In With Child: A Diary of Motherhood, my mother Phyllis Chesler writes of having a dream while pregnant with me in which I request a name that begins with the letter A. Ignoring this, she initially chose Daniel as my name. After my birth, however, she determined that I was “Ariel: God’s lion,” that I would be her father Leon’s namesake, and that — for my Israeli father — I would have a Hebrew name.
This all worked out because I love my name. I love how it sounds, especially when pronounced with a rolling R, Israeli style. I love what it means. I love that it is a secret name for the city of Jerusalem. I love that is the name of a moon orbiting Uranus, the fairy spirit in Shakespeare’s The Tempest, and a book of poetry by Sylvia Plath.
Yet it hit me after several experiences ordering an iced coffee during my recent trip to Israel that, unlike in America, I felt at home with my name there. Each time when I stepped up to the counter, I was asked my name. And each time, I said it aloud with a proper Israeli pronunciation — the way it was meant to be heard, the way I do not present myself in America. In return, when my name was repeated back to me, I received recognition, and, later, coffee.
The importance of your name being known — and being normal — cannot be understated. A name being a core part of one’s identity, it becomes baggage when it has to be explained again and again, when it is associated with the wrong things, when it is improperly and narrowly gendered, when it is mocked and misunderstood, when it is always subject to challenge.
Last year, after I wrote an article in Time magazine on the influence feminism has had on modern fatherhood and my embracing feminism as a father to two daughters, I found myself being challenged — not on the content of the article, but on the basis of my name. “If you’re a man with the name Ariel, you had better be a tough-as-nails man’s man” wrote one commenter. Many others questioned my manhood in a similar vein.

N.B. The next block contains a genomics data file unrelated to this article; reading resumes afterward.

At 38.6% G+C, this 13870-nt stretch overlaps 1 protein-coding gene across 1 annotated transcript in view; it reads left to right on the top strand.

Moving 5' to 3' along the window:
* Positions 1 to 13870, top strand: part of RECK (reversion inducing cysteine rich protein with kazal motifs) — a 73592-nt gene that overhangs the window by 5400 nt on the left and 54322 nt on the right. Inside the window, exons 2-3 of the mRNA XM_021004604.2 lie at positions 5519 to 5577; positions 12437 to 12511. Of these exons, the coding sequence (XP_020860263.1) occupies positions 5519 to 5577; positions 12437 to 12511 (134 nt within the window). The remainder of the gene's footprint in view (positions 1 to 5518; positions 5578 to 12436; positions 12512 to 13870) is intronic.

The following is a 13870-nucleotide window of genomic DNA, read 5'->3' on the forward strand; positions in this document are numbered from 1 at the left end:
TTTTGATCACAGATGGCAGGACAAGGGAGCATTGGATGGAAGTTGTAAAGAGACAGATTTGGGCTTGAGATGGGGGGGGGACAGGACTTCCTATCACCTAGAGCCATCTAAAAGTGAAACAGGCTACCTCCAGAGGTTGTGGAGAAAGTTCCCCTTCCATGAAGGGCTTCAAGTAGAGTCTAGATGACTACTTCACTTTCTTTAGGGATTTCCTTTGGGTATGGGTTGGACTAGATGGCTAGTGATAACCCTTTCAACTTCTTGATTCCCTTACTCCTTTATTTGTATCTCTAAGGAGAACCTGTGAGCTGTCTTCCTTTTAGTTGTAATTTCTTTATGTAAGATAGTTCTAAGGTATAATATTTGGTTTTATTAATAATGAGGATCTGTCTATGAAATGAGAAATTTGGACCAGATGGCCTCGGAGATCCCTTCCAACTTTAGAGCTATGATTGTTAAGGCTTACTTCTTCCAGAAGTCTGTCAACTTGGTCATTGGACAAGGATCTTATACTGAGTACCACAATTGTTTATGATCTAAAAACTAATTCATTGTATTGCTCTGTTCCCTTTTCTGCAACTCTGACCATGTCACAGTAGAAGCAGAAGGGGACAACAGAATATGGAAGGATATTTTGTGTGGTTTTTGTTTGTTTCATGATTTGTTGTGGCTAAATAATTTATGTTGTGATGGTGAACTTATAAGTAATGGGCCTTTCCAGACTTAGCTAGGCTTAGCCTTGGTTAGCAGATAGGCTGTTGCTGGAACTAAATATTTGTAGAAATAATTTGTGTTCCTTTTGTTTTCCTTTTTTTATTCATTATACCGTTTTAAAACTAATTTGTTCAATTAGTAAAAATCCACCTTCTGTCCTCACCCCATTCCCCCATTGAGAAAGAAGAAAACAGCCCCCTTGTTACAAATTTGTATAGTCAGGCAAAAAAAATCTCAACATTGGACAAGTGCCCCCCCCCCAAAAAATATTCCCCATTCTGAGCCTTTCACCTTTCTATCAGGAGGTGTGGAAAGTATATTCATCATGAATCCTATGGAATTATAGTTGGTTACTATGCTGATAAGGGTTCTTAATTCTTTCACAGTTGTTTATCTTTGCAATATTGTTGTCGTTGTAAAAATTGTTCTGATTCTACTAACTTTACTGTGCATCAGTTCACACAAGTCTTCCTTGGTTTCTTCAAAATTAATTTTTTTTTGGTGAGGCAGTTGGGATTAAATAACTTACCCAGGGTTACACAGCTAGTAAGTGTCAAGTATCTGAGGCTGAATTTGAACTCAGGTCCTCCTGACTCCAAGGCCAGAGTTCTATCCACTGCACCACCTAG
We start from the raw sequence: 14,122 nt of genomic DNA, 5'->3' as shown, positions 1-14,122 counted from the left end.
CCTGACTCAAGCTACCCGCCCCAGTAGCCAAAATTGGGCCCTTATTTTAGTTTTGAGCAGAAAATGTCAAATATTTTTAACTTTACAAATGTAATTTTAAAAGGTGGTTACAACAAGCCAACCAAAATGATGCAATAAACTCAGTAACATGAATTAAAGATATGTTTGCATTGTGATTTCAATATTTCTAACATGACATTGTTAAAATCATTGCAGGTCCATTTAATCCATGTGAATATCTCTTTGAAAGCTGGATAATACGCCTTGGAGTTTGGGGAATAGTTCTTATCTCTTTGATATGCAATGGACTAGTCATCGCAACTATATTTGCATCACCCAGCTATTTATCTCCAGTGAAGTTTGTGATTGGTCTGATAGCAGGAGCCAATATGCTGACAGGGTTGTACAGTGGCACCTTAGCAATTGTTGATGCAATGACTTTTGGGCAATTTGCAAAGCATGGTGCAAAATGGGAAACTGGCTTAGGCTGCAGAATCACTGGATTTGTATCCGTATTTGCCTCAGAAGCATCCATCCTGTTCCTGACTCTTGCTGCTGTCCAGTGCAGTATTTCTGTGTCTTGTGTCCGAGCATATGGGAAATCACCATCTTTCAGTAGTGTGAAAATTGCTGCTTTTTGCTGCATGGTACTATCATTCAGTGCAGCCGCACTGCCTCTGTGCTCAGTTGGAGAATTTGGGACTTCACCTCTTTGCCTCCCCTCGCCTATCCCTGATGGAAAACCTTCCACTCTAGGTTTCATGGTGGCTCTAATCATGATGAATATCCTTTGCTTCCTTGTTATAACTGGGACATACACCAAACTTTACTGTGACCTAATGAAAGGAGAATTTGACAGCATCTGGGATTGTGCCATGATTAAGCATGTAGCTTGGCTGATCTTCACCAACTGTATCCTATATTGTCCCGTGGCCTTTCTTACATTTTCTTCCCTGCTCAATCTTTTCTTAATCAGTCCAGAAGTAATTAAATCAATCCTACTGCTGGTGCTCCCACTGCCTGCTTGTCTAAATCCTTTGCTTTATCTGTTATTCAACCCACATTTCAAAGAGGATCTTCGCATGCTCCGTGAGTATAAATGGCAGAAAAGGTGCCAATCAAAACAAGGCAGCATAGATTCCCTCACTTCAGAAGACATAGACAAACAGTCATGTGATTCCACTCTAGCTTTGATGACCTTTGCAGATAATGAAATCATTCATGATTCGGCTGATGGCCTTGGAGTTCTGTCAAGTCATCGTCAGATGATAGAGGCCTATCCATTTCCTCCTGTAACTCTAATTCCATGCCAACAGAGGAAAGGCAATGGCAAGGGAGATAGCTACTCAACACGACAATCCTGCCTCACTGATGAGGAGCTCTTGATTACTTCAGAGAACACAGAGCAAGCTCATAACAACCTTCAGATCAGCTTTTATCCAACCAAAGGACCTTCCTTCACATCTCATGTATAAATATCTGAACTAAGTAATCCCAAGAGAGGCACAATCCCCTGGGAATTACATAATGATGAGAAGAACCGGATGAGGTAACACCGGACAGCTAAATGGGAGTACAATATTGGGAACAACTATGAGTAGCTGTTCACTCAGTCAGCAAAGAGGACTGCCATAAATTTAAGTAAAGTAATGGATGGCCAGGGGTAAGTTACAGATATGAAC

As a boy, I was often frustrated by how my name was pronounced by others, and especially by how others ignorantly questioned how a boy could have such a name in the first place.
I visited the Tel Aviv Museum of Art with my family during this recent trip to Israel and while there we met another family — Israelis who had moved to Phoenix, Arizona. Immediately upon learning my name, the first question they asked was “How was it growing up in New York with this name? ” Perhaps, they inherently understood that my name could get lost in translation.
The truth is that, in America, I was and am foreign, ethnic, unfamiliar, or, at best, a Disney Princess. The truth is that in America sometimes I longed for a common name, for a name that would not make me so different.
But, in Israel, the beauty and strength, and the origin and meaning of my name is known.
In Israel, I am a city. I am former prime minister. I am a laundry detergent. I am an alternate biblical name for Jerusalem. I am a lion of God, protecting all, guarding the gates. I am a man ordering coffee. I am just another Ariel.
In Israel, I see myself in wall art inside the Supreme Court of Israel, at holy sites, and throughout Jerusalem’s Old City.
In Israel, I see myself when my grandmother speaks to me, when my cousins call me, when my daughter tells me that lion in Hebrew is “Ariyeh” and adds “That’s you, Daddy.”
I close my eyes and hear myself, my mother’s voice calling for me two flights down from my room in my childhood home — my name echoing through the house’s air vents, and reverberating in my head years later.
I close my eyes again and hear my Israeli father’s slightly accented voice saying my name in a distant and grainy home video from the late 1970s.
I am rediscovering and appreciating my name and myself in Israel. But the moment I have found myself, I am lost again. I am home but I am also homeless because I cannot speak the language of my own name fluently. I am home but I am a tourist in my own mouth. I am desperate to speak and connect but I am dumb.
And, when I return home to America, I will have speech, but live in exile.
It is strange, this duality I have found. After traveling around the world I am closer than ever to my name and to myself. And, yet, I could not be farther from these things.